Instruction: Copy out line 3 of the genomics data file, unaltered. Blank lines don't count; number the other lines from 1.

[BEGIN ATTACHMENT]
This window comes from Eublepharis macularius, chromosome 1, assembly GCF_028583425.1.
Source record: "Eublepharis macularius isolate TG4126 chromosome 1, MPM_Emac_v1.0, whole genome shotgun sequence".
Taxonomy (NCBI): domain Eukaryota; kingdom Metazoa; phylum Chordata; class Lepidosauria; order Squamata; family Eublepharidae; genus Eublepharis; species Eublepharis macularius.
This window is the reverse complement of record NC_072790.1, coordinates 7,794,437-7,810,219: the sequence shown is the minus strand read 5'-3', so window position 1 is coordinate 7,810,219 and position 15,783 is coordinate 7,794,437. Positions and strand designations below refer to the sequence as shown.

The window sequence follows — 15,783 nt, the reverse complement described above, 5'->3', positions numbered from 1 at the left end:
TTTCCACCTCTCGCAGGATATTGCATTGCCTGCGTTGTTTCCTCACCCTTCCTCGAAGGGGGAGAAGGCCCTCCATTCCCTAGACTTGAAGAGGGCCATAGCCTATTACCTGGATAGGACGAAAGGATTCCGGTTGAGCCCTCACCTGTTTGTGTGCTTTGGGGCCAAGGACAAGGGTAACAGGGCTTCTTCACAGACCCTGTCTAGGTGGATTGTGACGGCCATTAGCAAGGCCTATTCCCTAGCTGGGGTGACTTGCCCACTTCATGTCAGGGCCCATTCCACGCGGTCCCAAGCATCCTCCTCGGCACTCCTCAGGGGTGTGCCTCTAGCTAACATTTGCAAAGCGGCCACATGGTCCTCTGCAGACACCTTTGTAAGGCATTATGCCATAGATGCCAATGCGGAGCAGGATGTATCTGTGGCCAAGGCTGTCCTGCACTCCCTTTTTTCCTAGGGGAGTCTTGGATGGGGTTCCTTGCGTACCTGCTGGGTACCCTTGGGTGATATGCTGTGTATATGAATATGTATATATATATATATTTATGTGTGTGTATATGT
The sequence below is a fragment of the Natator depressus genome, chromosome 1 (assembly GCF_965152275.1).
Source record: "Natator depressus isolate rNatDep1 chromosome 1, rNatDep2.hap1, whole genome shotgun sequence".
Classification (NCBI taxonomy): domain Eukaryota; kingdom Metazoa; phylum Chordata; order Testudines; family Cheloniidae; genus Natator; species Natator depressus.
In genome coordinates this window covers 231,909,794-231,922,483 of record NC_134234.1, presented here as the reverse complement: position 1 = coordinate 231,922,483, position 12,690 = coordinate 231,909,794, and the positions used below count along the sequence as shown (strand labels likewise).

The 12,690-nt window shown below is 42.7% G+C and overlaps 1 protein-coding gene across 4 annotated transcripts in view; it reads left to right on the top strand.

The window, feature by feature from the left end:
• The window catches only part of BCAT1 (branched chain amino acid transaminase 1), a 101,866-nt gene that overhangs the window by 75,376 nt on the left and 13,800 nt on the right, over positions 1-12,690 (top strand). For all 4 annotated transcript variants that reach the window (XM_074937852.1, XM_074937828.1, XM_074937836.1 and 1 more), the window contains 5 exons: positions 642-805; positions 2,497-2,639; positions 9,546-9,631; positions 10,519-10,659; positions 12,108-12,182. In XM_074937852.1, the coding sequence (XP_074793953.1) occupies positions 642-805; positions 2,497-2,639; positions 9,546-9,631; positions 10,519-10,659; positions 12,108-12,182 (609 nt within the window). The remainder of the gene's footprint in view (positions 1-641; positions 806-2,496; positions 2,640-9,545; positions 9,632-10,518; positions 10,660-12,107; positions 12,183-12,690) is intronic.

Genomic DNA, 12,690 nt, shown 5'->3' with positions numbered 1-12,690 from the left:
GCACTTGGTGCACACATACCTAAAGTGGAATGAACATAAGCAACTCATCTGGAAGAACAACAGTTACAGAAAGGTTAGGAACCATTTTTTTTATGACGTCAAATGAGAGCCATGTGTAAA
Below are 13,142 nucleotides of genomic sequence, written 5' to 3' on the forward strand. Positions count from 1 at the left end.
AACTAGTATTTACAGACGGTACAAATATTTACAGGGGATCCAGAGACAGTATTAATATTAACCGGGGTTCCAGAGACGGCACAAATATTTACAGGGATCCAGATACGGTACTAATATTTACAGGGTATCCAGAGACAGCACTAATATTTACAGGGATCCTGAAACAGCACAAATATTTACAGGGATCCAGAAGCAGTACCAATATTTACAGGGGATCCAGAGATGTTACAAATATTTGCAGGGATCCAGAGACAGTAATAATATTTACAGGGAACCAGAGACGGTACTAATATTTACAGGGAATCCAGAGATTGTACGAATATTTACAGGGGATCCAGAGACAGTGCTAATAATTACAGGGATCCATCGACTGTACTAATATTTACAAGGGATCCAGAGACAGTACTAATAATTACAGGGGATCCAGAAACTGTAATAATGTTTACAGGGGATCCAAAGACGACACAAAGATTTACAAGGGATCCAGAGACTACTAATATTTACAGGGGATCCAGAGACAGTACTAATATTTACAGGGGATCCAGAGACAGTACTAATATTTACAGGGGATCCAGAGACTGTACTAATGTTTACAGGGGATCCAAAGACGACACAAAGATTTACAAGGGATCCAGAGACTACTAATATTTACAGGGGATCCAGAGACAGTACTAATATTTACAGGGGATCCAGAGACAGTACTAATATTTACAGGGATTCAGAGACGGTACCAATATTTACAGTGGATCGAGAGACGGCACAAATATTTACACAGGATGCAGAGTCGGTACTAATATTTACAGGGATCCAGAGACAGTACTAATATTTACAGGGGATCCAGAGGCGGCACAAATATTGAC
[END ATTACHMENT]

Taxonomy (NCBI): domain Eukaryota; kingdom Metazoa; phylum Chordata; class Lepidosauria; order Squamata; family Eublepharidae; genus Eublepharis; species Eublepharis macularius.